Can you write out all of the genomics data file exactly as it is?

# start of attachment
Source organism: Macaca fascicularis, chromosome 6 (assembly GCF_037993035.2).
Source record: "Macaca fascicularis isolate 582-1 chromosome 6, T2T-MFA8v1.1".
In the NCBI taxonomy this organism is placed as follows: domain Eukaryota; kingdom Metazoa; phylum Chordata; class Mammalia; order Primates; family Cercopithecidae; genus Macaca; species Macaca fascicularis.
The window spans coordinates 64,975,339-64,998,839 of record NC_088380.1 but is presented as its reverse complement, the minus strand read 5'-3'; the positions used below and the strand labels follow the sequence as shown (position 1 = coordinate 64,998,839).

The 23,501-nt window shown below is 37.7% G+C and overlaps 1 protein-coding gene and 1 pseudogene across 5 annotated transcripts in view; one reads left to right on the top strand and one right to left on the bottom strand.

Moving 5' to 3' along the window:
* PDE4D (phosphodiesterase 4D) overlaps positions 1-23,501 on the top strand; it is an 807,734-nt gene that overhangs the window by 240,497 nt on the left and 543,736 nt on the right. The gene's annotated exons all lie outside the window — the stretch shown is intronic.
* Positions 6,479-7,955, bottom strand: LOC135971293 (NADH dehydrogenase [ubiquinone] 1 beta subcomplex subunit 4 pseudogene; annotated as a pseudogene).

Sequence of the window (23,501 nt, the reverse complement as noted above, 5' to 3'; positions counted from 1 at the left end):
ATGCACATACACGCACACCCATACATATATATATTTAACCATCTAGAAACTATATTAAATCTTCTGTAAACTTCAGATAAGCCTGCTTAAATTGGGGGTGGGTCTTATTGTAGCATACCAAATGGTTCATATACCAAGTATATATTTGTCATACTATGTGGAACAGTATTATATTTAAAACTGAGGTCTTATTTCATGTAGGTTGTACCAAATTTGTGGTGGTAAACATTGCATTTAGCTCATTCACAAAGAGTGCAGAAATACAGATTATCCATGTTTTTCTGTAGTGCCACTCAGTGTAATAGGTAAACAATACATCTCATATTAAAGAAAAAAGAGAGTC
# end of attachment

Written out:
Source organism: Macaca fascicularis, chromosome 6 (assembly GCF_037993035.2).
Source record: "Macaca fascicularis isolate 582-1 chromosome 6, T2T-MFA8v1.1".
In the NCBI taxonomy this organism is placed as follows: domain Eukaryota; kingdom Metazoa; phylum Chordata; class Mammalia; order Primates; family Cercopithecidae; genus Macaca; species Macaca fascicularis.
The window spans coordinates 64,975,339-64,998,839 of record NC_088380.1 but is presented as its reverse complement, the minus strand read 5'-3'; the positions used below and the strand labels follow the sequence as shown (position 1 = coordinate 64,998,839).

The 23,501-nt window shown below is 37.7% G+C and overlaps 1 protein-coding gene and 1 pseudogene across 5 annotated transcripts in view; one reads left to right on the top strand and one right to left on the bottom strand.

Moving 5' to 3' along the window:
* PDE4D (phosphodiesterase 4D) overlaps positions 1-23,501 on the top strand; it is an 807,734-nt gene that overhangs the window by 240,497 nt on the left and 543,736 nt on the right. The gene's annotated exons all lie outside the window — the stretch shown is intronic.
* Positions 6,479-7,955, bottom strand: LOC135971293 (NADH dehydrogenase [ubiquinone] 1 beta subcomplex subunit 4 pseudogene; annotated as a pseudogene).

Sequence of the window (23,501 nt, the reverse complement as noted above, 5' to 3'; positions counted from 1 at the left end):
ATGCACATACACGCACACCCATACATATATATATTTAACCATCTAGAAACTATATTAAATCTTCTGTAAACTTCAGATAAGCCTGCTTAAATTGGGGGTGGGTCTTATTGTAGCATACCAAATGGTTCATATACCAAGTATATATTTGTCATACTATGTGGAACAGTATTATATTTAAAACTGAGGTCTTATTTCATGTAGGTTGTACCAAATTTGTGGTGGTAAACATTGCATTTAGCTCATTCACAAAGAGTGCAGAAATACAGATTATCCATGTTTTTCTGTAGTGCCACTCAGTGTAATAGGTAAACAATACATCTCATATTAAAGAAAAAAGAGAGTC